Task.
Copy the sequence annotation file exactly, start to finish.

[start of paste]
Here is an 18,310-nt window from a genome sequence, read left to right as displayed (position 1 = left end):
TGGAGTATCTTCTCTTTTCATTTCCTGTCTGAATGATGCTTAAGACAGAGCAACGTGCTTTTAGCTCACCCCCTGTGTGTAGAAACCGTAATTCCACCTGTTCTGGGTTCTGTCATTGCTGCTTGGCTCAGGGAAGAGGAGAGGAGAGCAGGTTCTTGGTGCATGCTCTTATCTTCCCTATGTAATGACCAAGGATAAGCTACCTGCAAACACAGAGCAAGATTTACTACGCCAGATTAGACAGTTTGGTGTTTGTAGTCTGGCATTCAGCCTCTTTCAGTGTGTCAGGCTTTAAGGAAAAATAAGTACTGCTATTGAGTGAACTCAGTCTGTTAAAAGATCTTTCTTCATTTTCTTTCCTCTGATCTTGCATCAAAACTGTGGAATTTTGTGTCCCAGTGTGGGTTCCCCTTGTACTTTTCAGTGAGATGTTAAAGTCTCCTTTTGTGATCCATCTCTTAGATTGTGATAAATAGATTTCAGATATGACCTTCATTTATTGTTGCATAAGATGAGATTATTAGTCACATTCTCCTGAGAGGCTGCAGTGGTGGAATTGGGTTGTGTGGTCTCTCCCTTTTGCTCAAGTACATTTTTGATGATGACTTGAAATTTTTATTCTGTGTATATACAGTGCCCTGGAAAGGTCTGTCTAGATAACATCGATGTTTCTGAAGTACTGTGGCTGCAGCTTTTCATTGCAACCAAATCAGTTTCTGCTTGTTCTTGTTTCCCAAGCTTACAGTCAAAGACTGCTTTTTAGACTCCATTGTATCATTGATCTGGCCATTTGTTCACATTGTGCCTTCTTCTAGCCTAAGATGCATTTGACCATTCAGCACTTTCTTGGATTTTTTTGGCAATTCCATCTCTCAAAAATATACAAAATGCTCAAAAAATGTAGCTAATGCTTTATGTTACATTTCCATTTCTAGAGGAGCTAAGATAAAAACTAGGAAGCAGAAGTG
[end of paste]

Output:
Here is an 18,310-nt window from a genome sequence, read left to right as displayed (position 1 = left end):
TGGAGTATCTTCTCTTTTCATTTCCTGTCTGAATGATGCTTAAGACAGAGCAACGTGCTTTTAGCTCACCCCCTGTGTGTAGAAACCGTAATTCCACCTGTTCTGGGTTCTGTCATTGCTGCTTGGCTCAGGGAAGAGGAGAGGAGAGCAGGTTCTTGGTGCATGCTCTTATCTTCCCTATGTAATGACCAAGGATAAGCTACCTGCAAACACAGAGCAAGATTTACTACGCCAGATTAGACAGTTTGGTGTTTGTAGTCTGGCATTCAGCCTCTTTCAGTGTGTCAGGCTTTAAGGAAAAATAAGTACTGCTATTGAGTGAACTCAGTCTGTTAAAAGATCTTTCTTCATTTTCTTTCCTCTGATCTTGCATCAAAACTGTGGAATTTTGTGTCCCAGTGTGGGTTCCCCTTGTACTTTTCAGTGAGATGTTAAAGTCTCCTTTTGTGATCCATCTCTTAGATTGTGATAAATAGATTTCAGATATGACCTTCATTTATTGTTGCATAAGATGAGATTATTAGTCACATTCTCCTGAGAGGCTGCAGTGGTGGAATTGGGTTGTGTGGTCTCTCCCTTTTGCTCAAGTACATTTTTGATGATGACTTGAAATTTTTATTCTGTGTATATACAGTGCCCTGGAAAGGTCTGTCTAGATAACATCGATGTTTCTGAAGTACTGTGGCTGCAGCTTTTCATTGCAACCAAATCAGTTTCTGCTTGTTCTTGTTTCCCAAGCTTACAGTCAAAGACTGCTTTTTAGACTCCATTGTATCATTGATCTGGCCATTTGTTCACATTGTGCCTTCTTCTAGCCTAAGATGCATTTGACCATTCAGCACTTTCTTGGATTTTTTTGGCAATTCCATCTCTCAAAAATATACAAAATGCTCAAAAAATGTAGCTAATGCTTTATGTTACATTTCCATTTCTAGAGGAGCTAAGATAAAAACTAGGAAGCAGAAGTG